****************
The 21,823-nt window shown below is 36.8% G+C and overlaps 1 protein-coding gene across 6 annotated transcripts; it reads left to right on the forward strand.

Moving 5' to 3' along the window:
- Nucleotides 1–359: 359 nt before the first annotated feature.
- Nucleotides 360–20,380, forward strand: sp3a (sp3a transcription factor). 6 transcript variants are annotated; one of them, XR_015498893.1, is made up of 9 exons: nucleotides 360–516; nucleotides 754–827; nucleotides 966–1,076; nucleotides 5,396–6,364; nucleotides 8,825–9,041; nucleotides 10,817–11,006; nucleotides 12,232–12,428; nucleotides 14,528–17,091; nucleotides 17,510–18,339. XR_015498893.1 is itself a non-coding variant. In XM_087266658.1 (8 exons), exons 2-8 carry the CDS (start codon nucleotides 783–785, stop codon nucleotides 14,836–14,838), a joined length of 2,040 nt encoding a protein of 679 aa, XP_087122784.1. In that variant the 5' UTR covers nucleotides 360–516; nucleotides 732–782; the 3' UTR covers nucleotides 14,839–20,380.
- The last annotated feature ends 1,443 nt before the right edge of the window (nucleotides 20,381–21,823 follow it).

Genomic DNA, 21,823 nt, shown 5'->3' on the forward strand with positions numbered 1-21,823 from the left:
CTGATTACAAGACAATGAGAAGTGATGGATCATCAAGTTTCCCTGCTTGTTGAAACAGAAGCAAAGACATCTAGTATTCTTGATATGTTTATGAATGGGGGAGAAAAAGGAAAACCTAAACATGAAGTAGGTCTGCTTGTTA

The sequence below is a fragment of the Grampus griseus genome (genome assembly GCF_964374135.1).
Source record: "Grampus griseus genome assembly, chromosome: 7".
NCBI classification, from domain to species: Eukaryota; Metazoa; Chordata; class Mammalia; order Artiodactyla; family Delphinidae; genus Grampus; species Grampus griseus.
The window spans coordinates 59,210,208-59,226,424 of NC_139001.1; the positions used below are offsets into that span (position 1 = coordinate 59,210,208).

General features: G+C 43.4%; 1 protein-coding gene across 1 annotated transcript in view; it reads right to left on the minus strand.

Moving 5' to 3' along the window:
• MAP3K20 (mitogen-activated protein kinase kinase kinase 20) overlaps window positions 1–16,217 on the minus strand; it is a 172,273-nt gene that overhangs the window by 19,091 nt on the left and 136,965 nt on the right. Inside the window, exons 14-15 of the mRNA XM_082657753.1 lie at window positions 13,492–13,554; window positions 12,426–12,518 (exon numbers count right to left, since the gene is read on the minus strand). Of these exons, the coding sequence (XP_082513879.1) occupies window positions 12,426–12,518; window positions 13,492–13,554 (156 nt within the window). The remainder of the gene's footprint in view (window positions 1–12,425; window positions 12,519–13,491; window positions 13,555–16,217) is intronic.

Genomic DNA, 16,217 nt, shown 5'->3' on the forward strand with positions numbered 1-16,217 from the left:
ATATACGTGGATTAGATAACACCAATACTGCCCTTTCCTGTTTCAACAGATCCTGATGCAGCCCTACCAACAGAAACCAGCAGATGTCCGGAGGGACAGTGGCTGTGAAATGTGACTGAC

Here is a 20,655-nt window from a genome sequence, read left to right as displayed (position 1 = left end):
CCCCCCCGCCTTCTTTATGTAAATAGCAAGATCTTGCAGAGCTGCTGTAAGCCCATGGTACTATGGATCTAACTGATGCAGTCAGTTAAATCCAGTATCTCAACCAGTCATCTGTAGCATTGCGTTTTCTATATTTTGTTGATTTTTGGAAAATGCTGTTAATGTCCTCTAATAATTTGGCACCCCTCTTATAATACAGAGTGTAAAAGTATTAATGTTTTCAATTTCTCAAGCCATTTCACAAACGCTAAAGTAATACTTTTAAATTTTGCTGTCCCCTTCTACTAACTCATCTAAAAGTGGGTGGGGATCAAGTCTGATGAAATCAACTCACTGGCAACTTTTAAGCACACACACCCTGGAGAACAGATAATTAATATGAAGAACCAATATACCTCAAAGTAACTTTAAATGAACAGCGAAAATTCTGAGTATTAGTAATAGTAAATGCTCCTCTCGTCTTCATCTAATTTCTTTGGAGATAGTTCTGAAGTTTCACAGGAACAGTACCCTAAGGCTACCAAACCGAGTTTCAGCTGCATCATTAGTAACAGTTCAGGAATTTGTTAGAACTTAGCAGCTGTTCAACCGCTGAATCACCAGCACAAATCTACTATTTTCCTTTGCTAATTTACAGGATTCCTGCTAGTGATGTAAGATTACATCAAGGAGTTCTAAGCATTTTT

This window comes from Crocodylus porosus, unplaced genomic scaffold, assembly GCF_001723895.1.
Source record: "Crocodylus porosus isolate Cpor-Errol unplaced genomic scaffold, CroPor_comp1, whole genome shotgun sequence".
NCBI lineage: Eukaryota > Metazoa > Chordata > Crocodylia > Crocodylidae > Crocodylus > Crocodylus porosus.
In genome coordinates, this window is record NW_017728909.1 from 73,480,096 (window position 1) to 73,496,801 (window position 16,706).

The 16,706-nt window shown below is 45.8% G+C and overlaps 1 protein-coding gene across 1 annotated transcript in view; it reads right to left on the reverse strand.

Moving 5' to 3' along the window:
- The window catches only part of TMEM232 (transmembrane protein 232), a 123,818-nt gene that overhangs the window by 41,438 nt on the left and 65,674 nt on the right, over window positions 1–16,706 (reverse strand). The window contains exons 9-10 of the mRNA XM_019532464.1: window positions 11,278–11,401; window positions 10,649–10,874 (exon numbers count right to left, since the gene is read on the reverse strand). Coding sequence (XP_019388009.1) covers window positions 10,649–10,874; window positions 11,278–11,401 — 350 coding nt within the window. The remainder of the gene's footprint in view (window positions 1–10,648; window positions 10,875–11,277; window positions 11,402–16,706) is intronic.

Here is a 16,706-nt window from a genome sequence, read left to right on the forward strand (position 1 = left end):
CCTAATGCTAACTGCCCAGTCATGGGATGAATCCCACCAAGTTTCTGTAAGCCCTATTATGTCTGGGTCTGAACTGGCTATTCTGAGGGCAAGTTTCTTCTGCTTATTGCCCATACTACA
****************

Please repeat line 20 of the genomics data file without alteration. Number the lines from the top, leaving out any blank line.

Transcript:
Source record: "Crocodylus porosus isolate Cpor-Errol unplaced genomic scaffold, CroPor_comp1, whole genome shotgun sequence".